Ghost In The Shell Review
Ghost In The Shell has finally received its long awaited live-action movie adaptation. The movie, directed by Rupert Sanders tell the story of Major Mira Killian. Major is a cyborg, developed by Hanka Robotics as weapon after her body was killed in a supposed terrorist attack. Ghost In The Shell is an adaptation of the comic book created by Masamune Shirow in 1991. The story might be considered conventional. Major must hunt down a terrorist named Kuze with her partners from Section 9. At the same time she attempts to uncover more of her past from before the terrorist attack. This sets her on a dangerous collision course with the CEO of Hanka Robotics – Mr. Cutter. Yet for all the conventional story elements that are rooted in anime Ghost In The Shell does manage to occasionally surprise. Director Rupert Sanders keenly attempts to highlight the metaphysical story elements without having them become a burden. But he does not quite manage to wow in the same way that the Wachowski’s managed with The Matrix.
Now don’t get me wrong, this is not a bad adaptation. It is just a bit too conventional, that is all. It goes through the motions and simply doesn’t have the same dramatic impact throughout the movie. An example would be the ending. The resolution of finding Kuze and unraveling Hanka Robotics lacks the pertinent feeling I think should have been there. Instead the revelations that Major was a young woman named Motoko did have the right feeling. These scenes between Major and her mother are strong because they are supported by the themes underlying the story – artificial life and the meaning of consciousness. Scarlett Johansson plays the role of Major / Motoko fantastically. She has the calm restraint and the physique to portray the character.
The story is also helped by its secondary characters such as Major’s sidekick Batou and her boss Chief Aramaki. These two in particular add depth because of their own agenda and their insight into the big picture. The special effects and the action scenes also make up a lot for the lack of suitable drama. Though I think the world of Ghost In The Shell is strangely devoid of human live, unlike Blade Runner.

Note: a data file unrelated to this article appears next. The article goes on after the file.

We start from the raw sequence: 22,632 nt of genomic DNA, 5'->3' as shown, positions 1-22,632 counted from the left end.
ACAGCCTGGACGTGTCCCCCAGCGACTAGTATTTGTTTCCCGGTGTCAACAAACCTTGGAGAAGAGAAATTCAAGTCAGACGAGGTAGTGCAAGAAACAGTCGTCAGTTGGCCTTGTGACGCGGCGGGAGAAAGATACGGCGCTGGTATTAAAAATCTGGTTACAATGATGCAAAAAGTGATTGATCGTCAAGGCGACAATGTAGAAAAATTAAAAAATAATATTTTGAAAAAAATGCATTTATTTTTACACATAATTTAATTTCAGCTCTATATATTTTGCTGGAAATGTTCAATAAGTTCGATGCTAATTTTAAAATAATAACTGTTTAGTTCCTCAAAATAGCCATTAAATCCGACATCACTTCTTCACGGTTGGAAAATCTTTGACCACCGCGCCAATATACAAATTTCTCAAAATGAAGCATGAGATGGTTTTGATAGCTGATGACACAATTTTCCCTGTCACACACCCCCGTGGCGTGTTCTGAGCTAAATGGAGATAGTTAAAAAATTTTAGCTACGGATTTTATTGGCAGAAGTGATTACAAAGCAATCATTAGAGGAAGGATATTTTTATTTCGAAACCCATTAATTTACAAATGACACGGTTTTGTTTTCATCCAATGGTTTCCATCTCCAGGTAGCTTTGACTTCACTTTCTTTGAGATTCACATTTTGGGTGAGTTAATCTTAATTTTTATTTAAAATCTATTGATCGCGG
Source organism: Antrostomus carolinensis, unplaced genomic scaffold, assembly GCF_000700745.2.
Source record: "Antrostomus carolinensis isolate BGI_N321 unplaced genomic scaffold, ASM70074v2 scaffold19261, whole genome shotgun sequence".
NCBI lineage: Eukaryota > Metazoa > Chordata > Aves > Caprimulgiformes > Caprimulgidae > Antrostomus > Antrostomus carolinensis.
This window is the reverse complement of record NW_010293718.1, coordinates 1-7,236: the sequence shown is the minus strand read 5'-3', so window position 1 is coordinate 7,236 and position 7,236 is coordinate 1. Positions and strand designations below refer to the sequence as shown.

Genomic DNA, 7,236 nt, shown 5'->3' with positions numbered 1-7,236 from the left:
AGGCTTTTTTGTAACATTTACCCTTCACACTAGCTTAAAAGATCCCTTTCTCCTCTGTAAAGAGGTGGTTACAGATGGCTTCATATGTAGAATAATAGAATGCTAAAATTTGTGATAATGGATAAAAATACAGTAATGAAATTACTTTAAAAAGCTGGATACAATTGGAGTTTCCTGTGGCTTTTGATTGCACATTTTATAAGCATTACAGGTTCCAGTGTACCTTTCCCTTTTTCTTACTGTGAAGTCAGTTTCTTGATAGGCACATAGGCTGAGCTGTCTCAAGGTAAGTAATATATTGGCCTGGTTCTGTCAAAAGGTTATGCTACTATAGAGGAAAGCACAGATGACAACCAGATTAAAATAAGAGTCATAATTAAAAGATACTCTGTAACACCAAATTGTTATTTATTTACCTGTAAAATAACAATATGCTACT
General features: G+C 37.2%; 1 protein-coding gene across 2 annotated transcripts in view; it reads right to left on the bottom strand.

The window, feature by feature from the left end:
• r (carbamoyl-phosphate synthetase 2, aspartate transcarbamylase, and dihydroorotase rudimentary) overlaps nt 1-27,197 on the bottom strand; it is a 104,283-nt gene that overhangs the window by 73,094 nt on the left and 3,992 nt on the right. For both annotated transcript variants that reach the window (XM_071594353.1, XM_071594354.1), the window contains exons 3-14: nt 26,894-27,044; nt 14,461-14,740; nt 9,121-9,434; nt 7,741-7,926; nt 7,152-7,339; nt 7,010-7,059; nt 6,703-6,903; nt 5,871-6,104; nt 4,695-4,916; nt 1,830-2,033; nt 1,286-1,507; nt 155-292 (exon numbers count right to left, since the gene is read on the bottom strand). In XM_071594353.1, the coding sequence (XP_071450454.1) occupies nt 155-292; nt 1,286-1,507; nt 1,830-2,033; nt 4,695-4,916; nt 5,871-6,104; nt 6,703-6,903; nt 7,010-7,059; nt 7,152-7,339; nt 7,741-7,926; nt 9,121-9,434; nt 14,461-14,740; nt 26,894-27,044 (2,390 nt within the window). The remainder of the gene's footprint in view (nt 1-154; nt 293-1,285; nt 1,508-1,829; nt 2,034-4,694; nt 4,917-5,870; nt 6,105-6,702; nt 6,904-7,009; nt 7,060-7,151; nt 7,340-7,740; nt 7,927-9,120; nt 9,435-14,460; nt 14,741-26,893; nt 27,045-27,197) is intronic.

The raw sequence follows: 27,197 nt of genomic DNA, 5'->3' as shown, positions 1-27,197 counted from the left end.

This Ghost In The Shell adaptation can be considered risk averse. For all the questions it asks more could have been asked. Of course, the creative staff would not have wanted to alienate the audience with even more meta-physical talk. Yet in a world were virtual reality and social media consciousness the topics this adaptation addresses are more relevant than ever before. The same risk averseness can also be applied to the reduction of erotica compared to the source material. Don’t get me wrong, this adaptation has plenty of curves. And you can think of that what you will. Nonetheless the original comic and even the 1995 anime adaptation heavily emphasized the erotic inner world of Major. That may have been part of the Japanese culture then, and now, but critics found it interesting.
Not sexual enough?
The argument was that Japanese men consider the sexual aspects of Major’s to be a projection of both freedom and power onto women, and identify with them as fictional characters. This adaptation takes a far more restraint view of any erotica. We end up having one scene in which Major explores the body of a prostitute (played by Adwoa Aboah). Perhaps the desire to avoid an R rating has caused a disconnect between theme and plot. The counter argument is that any further exploration of erotica would have made the film sexist. There have been arguments the movie is that anyway, but displaying female curves does not make something sexist. The argument would not hold up for Wonder Woman either.
So, Ghost In The Shell is a good movie, but not a great one. It daringly explores themes associated with artificial intelligence but does not manage create an impact like Blade Runner or The Matrix.